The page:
This blog traditionally focuses on how to file mechanics lien claims, largely analyzing the mechanics lien process from the lien claimant’s perspective. However, we’re going to take a brief break to turn the tables and look at the opposite perspective. Mostly because two great resources have been published in the past few weeks which guide property owners (or prime contractors, or others) in understanding how to identify a frivolous lien, and what to do about it.
What is a Frivolous Mechanics Lien?
Let’s address what constitutes a frivolous mechanics lien before getting into the resources available to help you have the lien removed. While every state has its own definition, a frivolous mechanics lien is typically defined as a lien filed without any reasonable cause, or one which has no reasonable argument for its validity.
An example of a clear-cut frivolous lien in any jurisdiction is one that is filed late. If your state requires all mechanics lien be recorded within 90 days of last furnishing labor or materials to the project, and you file your lien 95 days after this date, your lien is invalid per se, and there’s no reasonable basis for its filing.
This can get a bit complex if there is some debate as to what exactly constitutes the last furnishing date, and that’s because most states do not consider a mechanics lien frivolous if there is something in dispute. If the last furnishing date is in dispute, if the workmanship is in dispute, if the agency relationship between the property owner and a tenant is in dispute, etc. etc. Courts are reluctant to remove mechanics liens in the presence of such arguments, because the laws allow the claimant its day in court to prove its case, and prove that its lien was reasonable.
Resource To Remove Mechanics Lien in Louisiana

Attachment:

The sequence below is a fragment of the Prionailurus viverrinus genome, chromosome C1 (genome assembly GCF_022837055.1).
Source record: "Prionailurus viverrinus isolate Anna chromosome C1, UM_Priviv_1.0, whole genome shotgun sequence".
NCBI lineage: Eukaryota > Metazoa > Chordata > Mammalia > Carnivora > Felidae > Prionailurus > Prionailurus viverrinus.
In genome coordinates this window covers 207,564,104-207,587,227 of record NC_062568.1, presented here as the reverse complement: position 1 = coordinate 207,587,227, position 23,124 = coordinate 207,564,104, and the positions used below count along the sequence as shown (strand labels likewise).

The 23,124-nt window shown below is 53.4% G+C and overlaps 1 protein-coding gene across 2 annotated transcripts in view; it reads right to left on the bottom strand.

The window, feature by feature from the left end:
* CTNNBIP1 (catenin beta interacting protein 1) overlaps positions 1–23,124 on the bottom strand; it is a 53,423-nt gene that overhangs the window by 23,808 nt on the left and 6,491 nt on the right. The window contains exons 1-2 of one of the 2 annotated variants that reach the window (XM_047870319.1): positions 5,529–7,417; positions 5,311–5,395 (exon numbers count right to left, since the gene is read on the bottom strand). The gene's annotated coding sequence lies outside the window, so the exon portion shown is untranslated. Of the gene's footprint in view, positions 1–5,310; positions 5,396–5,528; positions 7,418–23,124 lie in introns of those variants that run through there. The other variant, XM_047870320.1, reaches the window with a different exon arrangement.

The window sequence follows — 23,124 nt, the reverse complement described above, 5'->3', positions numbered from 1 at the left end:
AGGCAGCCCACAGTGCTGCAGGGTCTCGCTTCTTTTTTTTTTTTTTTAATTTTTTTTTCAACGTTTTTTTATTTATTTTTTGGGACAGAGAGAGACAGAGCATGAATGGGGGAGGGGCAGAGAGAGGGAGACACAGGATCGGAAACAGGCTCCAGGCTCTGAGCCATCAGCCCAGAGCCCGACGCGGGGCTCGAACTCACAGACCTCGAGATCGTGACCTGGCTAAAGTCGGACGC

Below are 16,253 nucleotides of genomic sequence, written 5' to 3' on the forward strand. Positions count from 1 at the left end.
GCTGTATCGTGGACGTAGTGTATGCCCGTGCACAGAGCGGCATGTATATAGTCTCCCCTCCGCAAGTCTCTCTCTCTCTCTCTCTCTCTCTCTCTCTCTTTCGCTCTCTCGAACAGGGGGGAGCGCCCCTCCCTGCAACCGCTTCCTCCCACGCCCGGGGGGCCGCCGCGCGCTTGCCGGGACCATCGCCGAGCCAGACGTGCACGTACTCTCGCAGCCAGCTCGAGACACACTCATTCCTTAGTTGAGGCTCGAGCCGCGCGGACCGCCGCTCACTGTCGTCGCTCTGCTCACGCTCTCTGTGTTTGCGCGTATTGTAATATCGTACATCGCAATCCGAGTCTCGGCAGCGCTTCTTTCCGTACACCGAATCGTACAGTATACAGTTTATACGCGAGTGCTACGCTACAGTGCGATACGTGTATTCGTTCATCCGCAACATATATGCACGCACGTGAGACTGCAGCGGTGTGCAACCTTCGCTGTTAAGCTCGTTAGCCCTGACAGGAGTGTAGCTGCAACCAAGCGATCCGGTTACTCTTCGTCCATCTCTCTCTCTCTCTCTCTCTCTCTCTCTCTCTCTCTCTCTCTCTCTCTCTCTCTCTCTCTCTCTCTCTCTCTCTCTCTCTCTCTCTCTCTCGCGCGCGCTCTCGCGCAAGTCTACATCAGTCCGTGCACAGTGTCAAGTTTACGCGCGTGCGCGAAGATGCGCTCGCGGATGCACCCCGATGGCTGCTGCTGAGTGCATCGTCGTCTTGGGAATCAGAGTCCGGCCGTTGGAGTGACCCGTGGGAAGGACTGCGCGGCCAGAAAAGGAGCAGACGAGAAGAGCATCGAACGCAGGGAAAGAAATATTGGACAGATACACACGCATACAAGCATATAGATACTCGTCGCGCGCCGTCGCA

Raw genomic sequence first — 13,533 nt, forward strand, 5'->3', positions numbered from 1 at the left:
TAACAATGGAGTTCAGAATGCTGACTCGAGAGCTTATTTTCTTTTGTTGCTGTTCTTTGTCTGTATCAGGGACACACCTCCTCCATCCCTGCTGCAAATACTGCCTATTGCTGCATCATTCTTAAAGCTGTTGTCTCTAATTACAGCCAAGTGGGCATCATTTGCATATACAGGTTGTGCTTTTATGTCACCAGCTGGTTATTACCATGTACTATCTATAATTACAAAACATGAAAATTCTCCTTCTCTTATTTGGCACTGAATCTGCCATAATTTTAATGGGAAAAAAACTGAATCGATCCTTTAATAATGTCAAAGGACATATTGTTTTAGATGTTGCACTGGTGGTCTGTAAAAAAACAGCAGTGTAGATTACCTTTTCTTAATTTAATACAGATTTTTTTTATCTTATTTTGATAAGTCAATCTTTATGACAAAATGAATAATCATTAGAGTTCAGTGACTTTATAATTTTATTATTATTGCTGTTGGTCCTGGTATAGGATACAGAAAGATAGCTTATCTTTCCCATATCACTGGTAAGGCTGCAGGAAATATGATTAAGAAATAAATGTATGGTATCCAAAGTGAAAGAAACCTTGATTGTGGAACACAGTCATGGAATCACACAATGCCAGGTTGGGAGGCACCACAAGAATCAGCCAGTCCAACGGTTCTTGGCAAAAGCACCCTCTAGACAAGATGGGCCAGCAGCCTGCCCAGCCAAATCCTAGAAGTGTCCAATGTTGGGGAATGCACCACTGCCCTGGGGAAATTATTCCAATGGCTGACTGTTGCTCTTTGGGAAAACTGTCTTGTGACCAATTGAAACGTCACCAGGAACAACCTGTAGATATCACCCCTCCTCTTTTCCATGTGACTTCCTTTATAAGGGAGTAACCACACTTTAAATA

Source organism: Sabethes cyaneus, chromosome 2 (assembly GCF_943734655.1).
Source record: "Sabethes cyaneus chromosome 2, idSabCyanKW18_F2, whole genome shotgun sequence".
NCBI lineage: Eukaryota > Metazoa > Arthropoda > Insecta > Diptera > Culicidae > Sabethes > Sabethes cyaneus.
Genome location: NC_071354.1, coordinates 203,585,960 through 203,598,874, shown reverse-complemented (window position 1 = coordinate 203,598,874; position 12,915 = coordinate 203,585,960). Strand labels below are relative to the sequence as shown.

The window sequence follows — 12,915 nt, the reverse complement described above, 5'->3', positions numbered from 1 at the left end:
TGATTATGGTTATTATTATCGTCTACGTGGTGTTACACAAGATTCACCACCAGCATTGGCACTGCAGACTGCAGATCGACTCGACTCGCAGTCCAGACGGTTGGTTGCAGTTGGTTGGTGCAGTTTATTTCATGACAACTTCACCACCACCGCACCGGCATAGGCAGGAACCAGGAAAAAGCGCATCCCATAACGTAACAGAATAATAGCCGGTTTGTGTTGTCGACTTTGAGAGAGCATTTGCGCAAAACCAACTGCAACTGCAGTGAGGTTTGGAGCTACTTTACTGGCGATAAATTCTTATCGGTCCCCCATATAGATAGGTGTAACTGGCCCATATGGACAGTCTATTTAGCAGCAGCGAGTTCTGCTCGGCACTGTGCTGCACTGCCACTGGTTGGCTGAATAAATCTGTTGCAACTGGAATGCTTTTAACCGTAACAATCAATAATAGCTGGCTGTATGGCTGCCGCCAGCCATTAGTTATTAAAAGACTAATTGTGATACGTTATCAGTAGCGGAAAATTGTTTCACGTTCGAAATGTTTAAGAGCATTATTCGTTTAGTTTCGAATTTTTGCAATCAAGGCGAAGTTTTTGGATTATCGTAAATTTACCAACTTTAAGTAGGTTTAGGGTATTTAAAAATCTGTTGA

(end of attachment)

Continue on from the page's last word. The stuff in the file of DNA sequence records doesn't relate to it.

The first resource I’ll write about was published by our good friend Seth Smiley (@sethsmiley) at the Construction Law Monitor. Seth’s construction lien removal suit in Louisiana discusses the statute within the state’s Private Works Act which allows interested parties to file a mandamus action to demand the removal of a mechanics lien.
Seth even links to a Petition for Mandamus example that his law firm filed to have a mechanics lien removed in the state, which is hosted on JDSupra. This is a very good resource not only for property owners and interested parties, but for attorneys confronted with a potential frivolous lien claim.
In addition to this Construction Law Monitor blog post, I also published a Legal Guide on this topic in the past on Avvo.com, which may be useful to someone interested in removing a mechanics lien in Louisiana. The Legal Guide is titled: Disputing a Construction / Mechanics Lien in Louisiana.
Resource to Remove Mechanics Lien in California
Last month, we published an article about the mechanics lien resources made available by the Sacramento Public Law Library in “Five Star Resource for Filing A California Mechanics Lien from Sacramento Public Law Library.” The librarian over there tweeted me about the post, highlighting that they just published a new owners guide on removing liens. At first, I didn’t think to publish this on the blog because we so often focus on the mechanics lien claimant. However, it’s such a good resource, and it’s in line with the other lien removal resources recently published, that I changed my mind.
Plus, even though this resource is great for someone who wants to remove a mechanics lien, it’s also good information for the mechanics lien claimant. Especially so in California, because unlike other states, California liens expire very quickly (90 days), and lien claimants must file a cancellation to remove the lien after they expire. If they don’t, they may be confronted with one of these lien removal actions.
In any event, the “Lien Removal” resources published by the SAC Law Library not only give readers an understanding of the applicable rules, but they also have downloadable templates available. It’s extremely easy for someone to read this, put together their documentation, and file for an uncontested lien release. Contested lien releases may turn into a more complex situation that requires a lawyer (see: Wolfe Law Group), but a lot of these expired liens can be removed by petition without much opposition. The resource on SAC’s website is available here: Petitioning For Release of Mechanics’ Lien.